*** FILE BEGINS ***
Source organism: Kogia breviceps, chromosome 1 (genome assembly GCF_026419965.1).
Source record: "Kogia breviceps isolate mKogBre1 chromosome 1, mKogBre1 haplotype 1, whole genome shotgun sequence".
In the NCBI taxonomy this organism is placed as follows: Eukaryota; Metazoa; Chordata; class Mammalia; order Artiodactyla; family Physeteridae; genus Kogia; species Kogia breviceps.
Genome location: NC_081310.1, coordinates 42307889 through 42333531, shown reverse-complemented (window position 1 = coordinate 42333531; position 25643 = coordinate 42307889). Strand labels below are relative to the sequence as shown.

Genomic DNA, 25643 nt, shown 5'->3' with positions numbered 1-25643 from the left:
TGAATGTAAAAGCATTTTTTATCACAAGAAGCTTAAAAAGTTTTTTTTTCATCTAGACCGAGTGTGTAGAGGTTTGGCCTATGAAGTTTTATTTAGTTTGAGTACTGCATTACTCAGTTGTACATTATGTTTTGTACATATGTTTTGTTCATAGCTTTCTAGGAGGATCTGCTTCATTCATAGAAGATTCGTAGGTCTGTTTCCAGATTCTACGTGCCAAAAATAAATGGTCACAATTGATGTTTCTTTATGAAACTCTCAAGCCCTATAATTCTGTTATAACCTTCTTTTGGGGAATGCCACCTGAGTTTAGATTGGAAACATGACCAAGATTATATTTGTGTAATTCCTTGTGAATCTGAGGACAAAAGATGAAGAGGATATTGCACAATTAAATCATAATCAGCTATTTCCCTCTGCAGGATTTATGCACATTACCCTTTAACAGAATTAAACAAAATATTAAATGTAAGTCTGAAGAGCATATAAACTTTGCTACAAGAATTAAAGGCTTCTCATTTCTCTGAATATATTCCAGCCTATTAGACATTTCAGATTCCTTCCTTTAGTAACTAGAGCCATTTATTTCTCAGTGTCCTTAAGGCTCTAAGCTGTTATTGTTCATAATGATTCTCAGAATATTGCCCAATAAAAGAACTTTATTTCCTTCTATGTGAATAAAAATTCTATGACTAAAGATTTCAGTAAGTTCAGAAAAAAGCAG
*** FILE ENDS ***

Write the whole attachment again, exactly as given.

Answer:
Source organism: Kogia breviceps, chromosome 1 (genome assembly GCF_026419965.1).
Source record: "Kogia breviceps isolate mKogBre1 chromosome 1, mKogBre1 haplotype 1, whole genome shotgun sequence".
In the NCBI taxonomy this organism is placed as follows: Eukaryota; Metazoa; Chordata; class Mammalia; order Artiodactyla; family Physeteridae; genus Kogia; species Kogia breviceps.
Genome location: NC_081310.1, coordinates 42307889 through 42333531, shown reverse-complemented (window position 1 = coordinate 42333531; position 25643 = coordinate 42307889). Strand labels below are relative to the sequence as shown.

Genomic DNA, 25643 nt, shown 5'->3' with positions numbered 1-25643 from the left:
TGAATGTAAAAGCATTTTTTATCACAAGAAGCTTAAAAAGTTTTTTTTTCATCTAGACCGAGTGTGTAGAGGTTTGGCCTATGAAGTTTTATTTAGTTTGAGTACTGCATTACTCAGTTGTACATTATGTTTTGTACATATGTTTTGTTCATAGCTTTCTAGGAGGATCTGCTTCATTCATAGAAGATTCGTAGGTCTGTTTCCAGATTCTACGTGCCAAAAATAAATGGTCACAATTGATGTTTCTTTATGAAACTCTCAAGCCCTATAATTCTGTTATAACCTTCTTTTGGGGAATGCCACCTGAGTTTAGATTGGAAACATGACCAAGATTATATTTGTGTAATTCCTTGTGAATCTGAGGACAAAAGATGAAGAGGATATTGCACAATTAAATCATAATCAGCTATTTCCCTCTGCAGGATTTATGCACATTACCCTTTAACAGAATTAAACAAAATATTAAATGTAAGTCTGAAGAGCATATAAACTTTGCTACAAGAATTAAAGGCTTCTCATTTCTCTGAATATATTCCAGCCTATTAGACATTTCAGATTCCTTCCTTTAGTAACTAGAGCCATTTATTTCTCAGTGTCCTTAAGGCTCTAAGCTGTTATTGTTCATAATGATTCTCAGAATATTGCCCAATAAAAGAACTTTATTTCCTTCTATGTGAATAAAAATTCTATGACTAAAGATTTCAGTAAGTTCAGAAAAAAGCAG